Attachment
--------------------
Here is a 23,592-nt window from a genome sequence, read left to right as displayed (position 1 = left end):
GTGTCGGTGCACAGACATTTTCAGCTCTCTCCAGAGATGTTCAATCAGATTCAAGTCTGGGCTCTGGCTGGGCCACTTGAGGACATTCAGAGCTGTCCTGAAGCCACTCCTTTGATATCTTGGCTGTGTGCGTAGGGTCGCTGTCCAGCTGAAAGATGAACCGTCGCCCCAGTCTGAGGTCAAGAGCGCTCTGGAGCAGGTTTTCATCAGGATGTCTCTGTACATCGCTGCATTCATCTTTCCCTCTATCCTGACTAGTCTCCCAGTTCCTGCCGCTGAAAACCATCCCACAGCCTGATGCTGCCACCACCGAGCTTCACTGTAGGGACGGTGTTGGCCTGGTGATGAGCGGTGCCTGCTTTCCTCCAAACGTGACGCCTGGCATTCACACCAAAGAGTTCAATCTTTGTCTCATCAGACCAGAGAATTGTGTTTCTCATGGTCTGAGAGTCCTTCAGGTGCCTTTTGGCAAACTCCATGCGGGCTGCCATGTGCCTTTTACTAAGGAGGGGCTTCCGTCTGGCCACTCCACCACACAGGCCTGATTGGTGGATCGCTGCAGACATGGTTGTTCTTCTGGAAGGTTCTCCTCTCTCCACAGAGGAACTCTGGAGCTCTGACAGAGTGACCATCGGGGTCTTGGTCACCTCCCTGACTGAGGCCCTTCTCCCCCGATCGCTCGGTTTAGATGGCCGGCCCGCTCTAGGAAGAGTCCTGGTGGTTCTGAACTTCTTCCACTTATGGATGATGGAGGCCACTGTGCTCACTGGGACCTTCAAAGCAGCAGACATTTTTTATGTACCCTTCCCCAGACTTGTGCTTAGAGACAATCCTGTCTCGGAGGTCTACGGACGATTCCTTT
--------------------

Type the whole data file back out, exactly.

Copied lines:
Here is a 23,592-nt window from a genome sequence, read left to right as displayed (position 1 = left end):
GTGTCGGTGCACAGACATTTTCAGCTCTCTCCAGAGATGTTCAATCAGATTCAAGTCTGGGCTCTGGCTGGGCCACTTGAGGACATTCAGAGCTGTCCTGAAGCCACTCCTTTGATATCTTGGCTGTGTGCGTAGGGTCGCTGTCCAGCTGAAAGATGAACCGTCGCCCCAGTCTGAGGTCAAGAGCGCTCTGGAGCAGGTTTTCATCAGGATGTCTCTGTACATCGCTGCATTCATCTTTCCCTCTATCCTGACTAGTCTCCCAGTTCCTGCCGCTGAAAACCATCCCACAGCCTGATGCTGCCACCACCGAGCTTCACTGTAGGGACGGTGTTGGCCTGGTGATGAGCGGTGCCTGCTTTCCTCCAAACGTGACGCCTGGCATTCACACCAAAGAGTTCAATCTTTGTCTCATCAGACCAGAGAATTGTGTTTCTCATGGTCTGAGAGTCCTTCAGGTGCCTTTTGGCAAACTCCATGCGGGCTGCCATGTGCCTTTTACTAAGGAGGGGCTTCCGTCTGGCCACTCCACCACACAGGCCTGATTGGTGGATCGCTGCAGACATGGTTGTTCTTCTGGAAGGTTCTCCTCTCTCCACAGAGGAACTCTGGAGCTCTGACAGAGTGACCATCGGGGTCTTGGTCACCTCCCTGACTGAGGCCCTTCTCCCCCGATCGCTCGGTTTAGATGGCCGGCCCGCTCTAGGAAGAGTCCTGGTGGTTCTGAACTTCTTCCACTTATGGATGATGGAGGCCACTGTGCTCACTGGGACCTTCAAAGCAGCAGACATTTTTTATGTACCCTTCCCCAGACTTGTGCTTAGAGACAATCCTGTCTCGGAGGTCTACGGACGATTCCTTT